Above is a great shot of the Marten 49 SUMMER STORM on her delivery back from racing in the Caribbean. This shot of a racing boat on the ocean is beautiful and inspiring. It also offers a great teaching moment for cruising sailors who own modern boats designed with non-overlapping jibs instead of overlapping genoas. Boats without genoas are easy to handle because jibs tack easier. But the weakness of a genoa-less sailplan is when the boat is reaching. High aspect sails twist open and de-power as soon as the jib sheet is eased. To solve this problem, check out this racing trick that works for cruisers.

In the picture of above, notice the short pole set to leeward. It is a reaching strut that diverts jib outside the lifelines to open the slot between the main and the jib. It also allows the main to be eased without getting backwinded. Sheeting the jib with the strut allows the jib to stay effective at wider wind angles. By running the sheet through the strut, the clew of the sail is not only moved away from the centerline of the boat, but it is also prevented from raising up. When the clew raises up, the upper part of the sail twists open and luffs. By being able to ease the jib out without twisting open, the jib can be used effectively for a wider range of wind angles.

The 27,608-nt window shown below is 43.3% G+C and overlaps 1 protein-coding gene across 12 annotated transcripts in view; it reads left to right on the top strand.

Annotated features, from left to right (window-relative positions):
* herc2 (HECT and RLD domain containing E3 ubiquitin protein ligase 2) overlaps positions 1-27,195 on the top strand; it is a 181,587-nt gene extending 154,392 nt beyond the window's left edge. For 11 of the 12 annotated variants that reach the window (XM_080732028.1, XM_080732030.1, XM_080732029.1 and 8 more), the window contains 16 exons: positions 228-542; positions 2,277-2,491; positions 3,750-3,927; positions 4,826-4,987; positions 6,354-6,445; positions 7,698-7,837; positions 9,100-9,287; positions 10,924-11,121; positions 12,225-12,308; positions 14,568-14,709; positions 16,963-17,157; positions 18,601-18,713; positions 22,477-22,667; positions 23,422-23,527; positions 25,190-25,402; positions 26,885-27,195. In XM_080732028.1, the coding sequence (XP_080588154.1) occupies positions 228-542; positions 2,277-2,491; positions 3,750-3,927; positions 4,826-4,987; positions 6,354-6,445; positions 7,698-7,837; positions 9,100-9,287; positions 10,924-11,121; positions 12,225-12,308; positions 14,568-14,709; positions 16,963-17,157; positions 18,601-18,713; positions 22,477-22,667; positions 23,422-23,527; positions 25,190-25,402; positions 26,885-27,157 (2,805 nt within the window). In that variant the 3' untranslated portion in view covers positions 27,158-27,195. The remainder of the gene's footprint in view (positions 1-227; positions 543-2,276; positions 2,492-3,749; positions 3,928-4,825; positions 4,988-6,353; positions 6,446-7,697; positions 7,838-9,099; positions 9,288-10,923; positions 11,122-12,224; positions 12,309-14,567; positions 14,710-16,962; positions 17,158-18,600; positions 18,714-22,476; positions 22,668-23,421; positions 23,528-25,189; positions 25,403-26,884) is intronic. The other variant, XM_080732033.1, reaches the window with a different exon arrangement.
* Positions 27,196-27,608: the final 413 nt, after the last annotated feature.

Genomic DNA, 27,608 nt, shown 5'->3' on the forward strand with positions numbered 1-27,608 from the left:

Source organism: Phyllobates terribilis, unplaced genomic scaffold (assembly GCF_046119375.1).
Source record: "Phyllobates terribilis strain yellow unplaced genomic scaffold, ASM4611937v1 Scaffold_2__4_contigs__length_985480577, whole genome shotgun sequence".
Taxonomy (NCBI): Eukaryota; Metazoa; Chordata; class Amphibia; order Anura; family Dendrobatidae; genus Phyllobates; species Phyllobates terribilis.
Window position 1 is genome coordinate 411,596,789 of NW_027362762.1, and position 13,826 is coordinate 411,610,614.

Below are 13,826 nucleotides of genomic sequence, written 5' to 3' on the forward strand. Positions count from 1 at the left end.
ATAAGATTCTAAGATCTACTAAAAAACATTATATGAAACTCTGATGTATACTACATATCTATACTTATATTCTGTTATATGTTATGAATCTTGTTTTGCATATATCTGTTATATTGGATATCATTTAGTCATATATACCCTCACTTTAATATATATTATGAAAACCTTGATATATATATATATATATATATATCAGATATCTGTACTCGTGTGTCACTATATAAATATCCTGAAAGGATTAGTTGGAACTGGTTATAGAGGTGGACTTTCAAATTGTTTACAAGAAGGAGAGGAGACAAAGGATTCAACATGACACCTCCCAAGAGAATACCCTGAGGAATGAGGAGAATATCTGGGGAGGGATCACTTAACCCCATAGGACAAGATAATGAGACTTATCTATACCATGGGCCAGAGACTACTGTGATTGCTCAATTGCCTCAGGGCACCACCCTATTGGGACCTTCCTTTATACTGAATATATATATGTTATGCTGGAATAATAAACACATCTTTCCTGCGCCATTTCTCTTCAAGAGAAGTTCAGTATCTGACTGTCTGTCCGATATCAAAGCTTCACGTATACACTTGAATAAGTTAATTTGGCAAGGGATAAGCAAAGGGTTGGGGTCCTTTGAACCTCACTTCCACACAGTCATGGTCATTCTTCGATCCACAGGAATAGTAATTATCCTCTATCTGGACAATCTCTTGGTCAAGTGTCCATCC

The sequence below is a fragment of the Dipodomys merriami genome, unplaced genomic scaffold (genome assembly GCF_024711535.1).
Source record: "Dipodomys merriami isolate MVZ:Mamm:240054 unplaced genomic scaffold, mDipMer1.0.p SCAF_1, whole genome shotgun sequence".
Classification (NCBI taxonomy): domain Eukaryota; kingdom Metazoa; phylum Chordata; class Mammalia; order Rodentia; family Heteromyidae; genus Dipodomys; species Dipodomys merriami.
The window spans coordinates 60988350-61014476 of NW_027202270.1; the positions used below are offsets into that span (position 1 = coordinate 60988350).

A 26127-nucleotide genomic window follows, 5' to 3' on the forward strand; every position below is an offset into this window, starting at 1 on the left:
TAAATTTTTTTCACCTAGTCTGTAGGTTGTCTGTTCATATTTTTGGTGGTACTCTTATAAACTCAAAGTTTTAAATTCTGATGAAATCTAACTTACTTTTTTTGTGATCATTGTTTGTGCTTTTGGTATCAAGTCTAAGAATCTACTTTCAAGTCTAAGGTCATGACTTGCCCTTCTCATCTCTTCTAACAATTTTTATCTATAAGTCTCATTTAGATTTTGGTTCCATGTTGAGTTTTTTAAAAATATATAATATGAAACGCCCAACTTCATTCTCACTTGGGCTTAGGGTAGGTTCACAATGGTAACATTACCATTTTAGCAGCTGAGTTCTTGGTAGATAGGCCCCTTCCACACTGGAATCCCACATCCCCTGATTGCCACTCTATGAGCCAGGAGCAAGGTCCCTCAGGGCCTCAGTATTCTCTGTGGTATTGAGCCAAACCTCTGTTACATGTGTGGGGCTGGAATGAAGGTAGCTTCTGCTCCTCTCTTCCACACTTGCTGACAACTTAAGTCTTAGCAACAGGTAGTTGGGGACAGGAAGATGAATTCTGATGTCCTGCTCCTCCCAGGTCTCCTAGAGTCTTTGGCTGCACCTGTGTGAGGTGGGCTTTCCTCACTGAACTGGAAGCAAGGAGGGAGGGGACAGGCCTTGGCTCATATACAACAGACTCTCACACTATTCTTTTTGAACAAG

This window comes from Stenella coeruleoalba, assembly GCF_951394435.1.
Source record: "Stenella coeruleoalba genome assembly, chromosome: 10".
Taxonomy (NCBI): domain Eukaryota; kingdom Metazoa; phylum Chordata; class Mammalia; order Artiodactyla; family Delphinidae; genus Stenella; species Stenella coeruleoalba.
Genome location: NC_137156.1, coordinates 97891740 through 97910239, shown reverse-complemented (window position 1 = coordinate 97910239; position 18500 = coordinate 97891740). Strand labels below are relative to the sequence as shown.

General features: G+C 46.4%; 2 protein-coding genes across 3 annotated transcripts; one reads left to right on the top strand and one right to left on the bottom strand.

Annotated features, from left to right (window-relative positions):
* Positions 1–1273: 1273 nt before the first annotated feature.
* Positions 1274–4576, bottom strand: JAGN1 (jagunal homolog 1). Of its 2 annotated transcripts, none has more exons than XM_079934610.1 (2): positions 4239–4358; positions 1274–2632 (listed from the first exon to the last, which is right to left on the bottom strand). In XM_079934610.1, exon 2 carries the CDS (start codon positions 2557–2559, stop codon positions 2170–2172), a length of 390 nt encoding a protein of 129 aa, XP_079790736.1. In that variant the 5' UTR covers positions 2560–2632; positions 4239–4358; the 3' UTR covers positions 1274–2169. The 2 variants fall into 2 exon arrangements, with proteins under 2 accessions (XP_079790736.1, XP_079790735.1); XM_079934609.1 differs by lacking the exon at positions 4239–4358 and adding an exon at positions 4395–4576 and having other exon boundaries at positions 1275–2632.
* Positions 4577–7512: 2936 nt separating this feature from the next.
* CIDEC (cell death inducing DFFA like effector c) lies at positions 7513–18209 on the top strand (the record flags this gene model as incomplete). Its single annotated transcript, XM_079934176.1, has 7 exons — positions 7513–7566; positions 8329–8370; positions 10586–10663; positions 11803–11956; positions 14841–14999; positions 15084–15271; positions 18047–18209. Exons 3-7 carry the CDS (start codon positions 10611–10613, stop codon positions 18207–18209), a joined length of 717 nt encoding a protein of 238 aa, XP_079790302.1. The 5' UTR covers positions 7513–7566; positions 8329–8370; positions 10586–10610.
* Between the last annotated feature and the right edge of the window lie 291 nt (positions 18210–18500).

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The block & tackle controls the height of the strut.

The reaching strut is controlled by a block and tackle restricting the height of the strut’s outboard end. There also is a fixed length foreguy to keep the strut from being pulled back into the shrouds.

We all know that the wind shifts and if you are sailing a set course and the wind goes forward enough that the clew of the jib is too far outboard, the jib can be trimmed closer the boat’s centerline by rigging a second sheet that leads directly from the clew of the jib to the normal outboard lead position on the rail. Now the jib can be trimmed with load on both sheets to position the clew anywhere between the end of the strut and the rail of the boat. At that point the strut is acting as a traveler. The photo below shows sheeting the jib with two sheets so that the clew of the jib is inboard of the strut’s end.

Look at the top draft stripe to see that this sail is trimmed evenly up and down the sail and is not luffing a the top.

SUMMER STORM originally added the reaching strut because the IRC Rating rule allowed its use. But this year the rule was changed, putting too harsh a penalty on their use. So now, SUMMER STORM’s reaching strut is used for deliveries only. Using the strut with her Spectra tri-radial cruising jib makes the sail much more effective, which means the boat gets from point A to point B faster without having to use a spinnaker. This is just one more example of racing gear trickling down to the cruising community.

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